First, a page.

Of course if it doesn’t rain right through the season, then dry seeding is the wrong decision. But generally we’ll bank on getting a rain at some stage. It gets a bit nerve-wracking as the season goes on.
The absence of reliable autumn rains also places more pressure on rain-dependent operations, like spraying or applications of urea.
If we know that there is rain coming, we can try to fertilise ahead of that. But, where years ago we might have had 8 rain events, now we might get a couple.
There is an urgency to our cropping that was not there before.
What we now pay more attention to is looking at how much yield we can get from the available rainfall. That is a more meaningful indicator for us.
When we started here, we initially ran a minimum-till system, working the soil when we put the crop in.
Our biggest problems were getting the crop in before it got too wet, and combating crop damage from machine tracks.
Because it has been drier, we have had to think about how to conserve soil moisture.
So we started to use no-till practices to do that. The soil holds more moisture and, because the deep blade system does not disturb the soil, trafficability isn’t a problem anymore.
No-till made the country more viable to crop. Stabilising the soils has made a huge difference to our productivity.
But now we’re turning all that around because we’ve got non-wetting soil issues.
One of the biggest challenges we are facing was completely unexpected: the problem of non-wetting soils.
It is quite baffling to go out on the paddock after an inch of rain and be able to pick up topsoil that is still dry. It will be wet at 10–15 centimetres and in the top half-centimetre, but the middle is completely dry. The change in climate and loss of autumn rain exacerbates this problem.
I have experimented with a number of solutions, with some success.
There is claying, which is finding suitable clay, digging it up, spreading it over the soil, and incorporating it into the surface.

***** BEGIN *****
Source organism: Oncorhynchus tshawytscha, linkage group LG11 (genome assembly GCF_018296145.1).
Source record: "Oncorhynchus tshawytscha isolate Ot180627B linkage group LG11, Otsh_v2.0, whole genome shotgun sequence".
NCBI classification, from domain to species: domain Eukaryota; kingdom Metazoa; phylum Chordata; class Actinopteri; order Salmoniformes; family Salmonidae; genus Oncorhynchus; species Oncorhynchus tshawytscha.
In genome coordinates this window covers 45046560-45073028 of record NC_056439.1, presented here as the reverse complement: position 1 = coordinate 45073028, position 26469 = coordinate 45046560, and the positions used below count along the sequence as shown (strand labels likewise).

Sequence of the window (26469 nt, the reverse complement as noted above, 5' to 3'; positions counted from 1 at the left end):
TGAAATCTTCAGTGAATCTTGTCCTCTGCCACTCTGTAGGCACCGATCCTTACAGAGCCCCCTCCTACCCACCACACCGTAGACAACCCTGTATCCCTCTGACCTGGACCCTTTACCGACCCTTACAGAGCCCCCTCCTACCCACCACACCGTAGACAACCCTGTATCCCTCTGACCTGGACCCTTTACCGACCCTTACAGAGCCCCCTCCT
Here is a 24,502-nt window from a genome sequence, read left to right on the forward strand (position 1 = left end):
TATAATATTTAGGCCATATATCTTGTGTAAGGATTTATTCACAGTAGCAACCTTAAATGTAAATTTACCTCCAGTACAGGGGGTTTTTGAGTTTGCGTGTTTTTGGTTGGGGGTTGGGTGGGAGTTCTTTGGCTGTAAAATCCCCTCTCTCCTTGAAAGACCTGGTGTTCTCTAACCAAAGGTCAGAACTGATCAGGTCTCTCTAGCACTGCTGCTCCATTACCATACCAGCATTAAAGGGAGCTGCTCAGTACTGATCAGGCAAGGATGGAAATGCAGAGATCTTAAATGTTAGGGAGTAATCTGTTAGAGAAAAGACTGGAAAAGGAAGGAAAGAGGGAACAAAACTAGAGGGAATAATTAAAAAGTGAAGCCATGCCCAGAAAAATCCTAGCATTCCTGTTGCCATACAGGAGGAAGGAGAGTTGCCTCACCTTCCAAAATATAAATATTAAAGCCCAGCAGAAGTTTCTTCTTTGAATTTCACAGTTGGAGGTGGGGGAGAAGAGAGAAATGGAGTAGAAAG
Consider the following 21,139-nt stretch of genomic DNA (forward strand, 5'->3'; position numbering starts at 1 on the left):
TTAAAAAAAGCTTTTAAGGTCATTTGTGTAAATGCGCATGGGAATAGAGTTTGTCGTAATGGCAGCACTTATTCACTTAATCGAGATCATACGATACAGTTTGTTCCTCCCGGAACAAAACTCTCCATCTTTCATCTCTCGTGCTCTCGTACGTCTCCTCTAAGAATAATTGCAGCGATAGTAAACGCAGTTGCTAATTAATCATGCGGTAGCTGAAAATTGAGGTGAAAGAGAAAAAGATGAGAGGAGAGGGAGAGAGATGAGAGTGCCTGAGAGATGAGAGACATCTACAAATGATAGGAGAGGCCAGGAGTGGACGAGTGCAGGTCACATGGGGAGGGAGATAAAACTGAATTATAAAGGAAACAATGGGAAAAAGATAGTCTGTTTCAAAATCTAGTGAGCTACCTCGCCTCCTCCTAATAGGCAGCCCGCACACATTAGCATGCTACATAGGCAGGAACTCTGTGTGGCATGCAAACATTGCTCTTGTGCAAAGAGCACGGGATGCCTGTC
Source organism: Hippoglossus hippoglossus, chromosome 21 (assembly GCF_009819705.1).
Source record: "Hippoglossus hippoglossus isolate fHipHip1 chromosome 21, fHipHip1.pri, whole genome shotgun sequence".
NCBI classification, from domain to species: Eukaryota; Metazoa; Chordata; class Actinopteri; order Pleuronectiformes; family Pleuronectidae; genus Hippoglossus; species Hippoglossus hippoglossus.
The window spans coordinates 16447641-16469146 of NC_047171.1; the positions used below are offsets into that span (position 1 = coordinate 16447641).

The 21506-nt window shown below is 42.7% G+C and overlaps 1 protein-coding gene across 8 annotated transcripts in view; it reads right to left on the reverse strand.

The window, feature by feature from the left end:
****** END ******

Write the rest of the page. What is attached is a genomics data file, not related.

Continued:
It is even better if we combine claying with spading, which means rotary-hoeing the top 30 centimetres of the soil to bring clay upwards and move the dry topsoil down.
It’s expensive, but the results are encouraging. we’re finding we don’t need to apply clay on some of the soils; we can just spade and get the same results.
We are also trialling a spray-on wetting product which has given us some very good results on some soils. But it’s fairly costly.
The drier starts are exacerbating the problem with non-wetting soils. So everybody’s trying different things: spreading clay and incorporating it, mouldboard ploughing, and spading.
Mouldboard ploughing is just using a traditional big old plough to invert the soil. It brings the clay to the surface and, hopefully, buries the non-wetting soil along with weed seeds.
We’re having terrific results from mouldboard ploughing in terms of getting the soils to wet up.
But you’re pretty prone to erosion for the first 12 months after you do it. If you get a big rainfall event on top of it, it can cause a few issues.
When we do get a rain it tends to be a sharp, short, harsh event. Not that we’re knocking it back; we’ll take it any way it comes. But what we find now is that we’re exposed to gully erosion, even in dry years were we spade or plough.
We haven’t had to deal with gully erosion for a long time because we’ve been no tilling. So we’re just working our way around these things. You take a bit of pain for a bit of gain.
With the general drying trend, we’re looking at shorter-season crops and delayed planting.
Traditionally in this area we’d be a mid- to long-season variety. We’re probably tending more towards short- to mid-term varieties now, just because we’re dealing with a later start and sometimes an earlier finish.
We had a great finish last year (2011); it carried right on through to October. But what the scientists are telling us—and it seems to be happening—is that we’ll get higher spring-time temperatures.
When you’re finishing crops off, they might still have moisture and the ability to carry on for every other reason. But if you get a couple of 35 or 40 degree days, that’s the end of it.
This area’s traditionally been an autumn lambing area, and the majority of people would still be in that mode.
But quite a few people are shifting to later winter lambing, say July/August, because if the break’s not coming until June you’re not really getting any feed bulk until the beginning of August.
And then you’re hand feeding ewes and lambs.
That means a lot of mismothering (losing lambs) because they’re travelling to water and travelling to feed. Merinos are not particularly good mothers.